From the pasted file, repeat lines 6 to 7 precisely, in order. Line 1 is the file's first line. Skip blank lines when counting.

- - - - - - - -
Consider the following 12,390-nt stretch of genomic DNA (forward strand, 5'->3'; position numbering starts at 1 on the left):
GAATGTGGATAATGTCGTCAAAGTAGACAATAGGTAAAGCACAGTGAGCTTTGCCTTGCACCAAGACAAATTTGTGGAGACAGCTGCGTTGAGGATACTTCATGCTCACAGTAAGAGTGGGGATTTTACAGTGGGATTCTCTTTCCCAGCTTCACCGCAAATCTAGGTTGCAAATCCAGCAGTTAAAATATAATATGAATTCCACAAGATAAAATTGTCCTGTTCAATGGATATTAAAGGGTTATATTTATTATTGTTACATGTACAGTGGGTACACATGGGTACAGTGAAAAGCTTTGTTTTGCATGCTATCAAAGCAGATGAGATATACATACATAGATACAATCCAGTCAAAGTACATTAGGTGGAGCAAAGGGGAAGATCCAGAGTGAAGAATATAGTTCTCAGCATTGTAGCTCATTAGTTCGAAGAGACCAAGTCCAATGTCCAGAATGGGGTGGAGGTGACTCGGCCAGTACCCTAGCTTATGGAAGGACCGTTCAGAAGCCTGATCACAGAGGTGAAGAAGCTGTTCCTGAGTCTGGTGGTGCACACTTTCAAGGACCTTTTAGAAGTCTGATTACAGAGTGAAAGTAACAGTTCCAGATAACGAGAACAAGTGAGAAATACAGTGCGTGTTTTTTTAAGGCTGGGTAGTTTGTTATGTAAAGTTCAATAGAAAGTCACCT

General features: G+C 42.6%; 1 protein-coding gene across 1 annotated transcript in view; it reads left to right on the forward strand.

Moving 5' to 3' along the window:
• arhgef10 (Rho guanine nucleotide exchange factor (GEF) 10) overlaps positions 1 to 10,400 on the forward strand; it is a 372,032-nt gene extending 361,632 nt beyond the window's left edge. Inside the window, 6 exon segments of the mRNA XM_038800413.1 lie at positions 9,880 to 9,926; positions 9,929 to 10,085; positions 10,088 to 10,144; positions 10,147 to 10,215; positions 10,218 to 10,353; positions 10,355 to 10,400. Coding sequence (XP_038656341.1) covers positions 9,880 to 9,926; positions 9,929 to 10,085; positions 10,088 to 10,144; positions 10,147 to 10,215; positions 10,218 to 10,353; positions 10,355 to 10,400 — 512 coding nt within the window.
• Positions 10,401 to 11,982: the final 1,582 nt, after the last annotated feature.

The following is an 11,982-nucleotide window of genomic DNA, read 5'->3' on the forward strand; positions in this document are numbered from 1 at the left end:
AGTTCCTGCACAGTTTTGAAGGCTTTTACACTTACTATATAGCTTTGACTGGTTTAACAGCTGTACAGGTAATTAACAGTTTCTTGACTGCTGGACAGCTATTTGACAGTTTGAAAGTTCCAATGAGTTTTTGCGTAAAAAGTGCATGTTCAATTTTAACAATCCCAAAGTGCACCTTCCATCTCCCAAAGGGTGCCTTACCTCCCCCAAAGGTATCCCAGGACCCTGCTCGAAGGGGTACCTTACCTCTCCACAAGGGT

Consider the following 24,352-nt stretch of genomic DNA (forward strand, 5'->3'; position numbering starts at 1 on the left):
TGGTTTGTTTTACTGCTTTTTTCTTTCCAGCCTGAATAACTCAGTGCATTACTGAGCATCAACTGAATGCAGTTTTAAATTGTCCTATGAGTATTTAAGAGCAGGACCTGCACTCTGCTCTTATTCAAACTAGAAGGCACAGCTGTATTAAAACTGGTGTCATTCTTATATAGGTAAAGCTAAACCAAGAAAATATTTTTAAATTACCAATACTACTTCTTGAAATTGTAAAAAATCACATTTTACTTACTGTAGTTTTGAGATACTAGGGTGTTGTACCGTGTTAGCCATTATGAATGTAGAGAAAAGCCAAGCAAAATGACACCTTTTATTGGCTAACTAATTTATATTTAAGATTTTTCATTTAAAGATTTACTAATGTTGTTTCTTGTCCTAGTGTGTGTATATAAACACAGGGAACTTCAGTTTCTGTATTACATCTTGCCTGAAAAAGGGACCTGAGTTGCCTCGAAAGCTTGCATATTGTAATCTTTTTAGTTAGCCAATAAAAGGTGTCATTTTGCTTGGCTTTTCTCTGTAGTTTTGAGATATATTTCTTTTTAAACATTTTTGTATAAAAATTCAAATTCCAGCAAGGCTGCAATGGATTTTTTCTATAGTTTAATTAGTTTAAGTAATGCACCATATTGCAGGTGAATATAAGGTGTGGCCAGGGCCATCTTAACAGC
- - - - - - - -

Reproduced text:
• Positions 10,401 to 11,982: the final 1,582 nt, after the last annotated feature.

The following is an 11,982-nucleotide window of genomic DNA, read 5'->3' on the forward strand; positions in this document are numbered from 1 at the left end: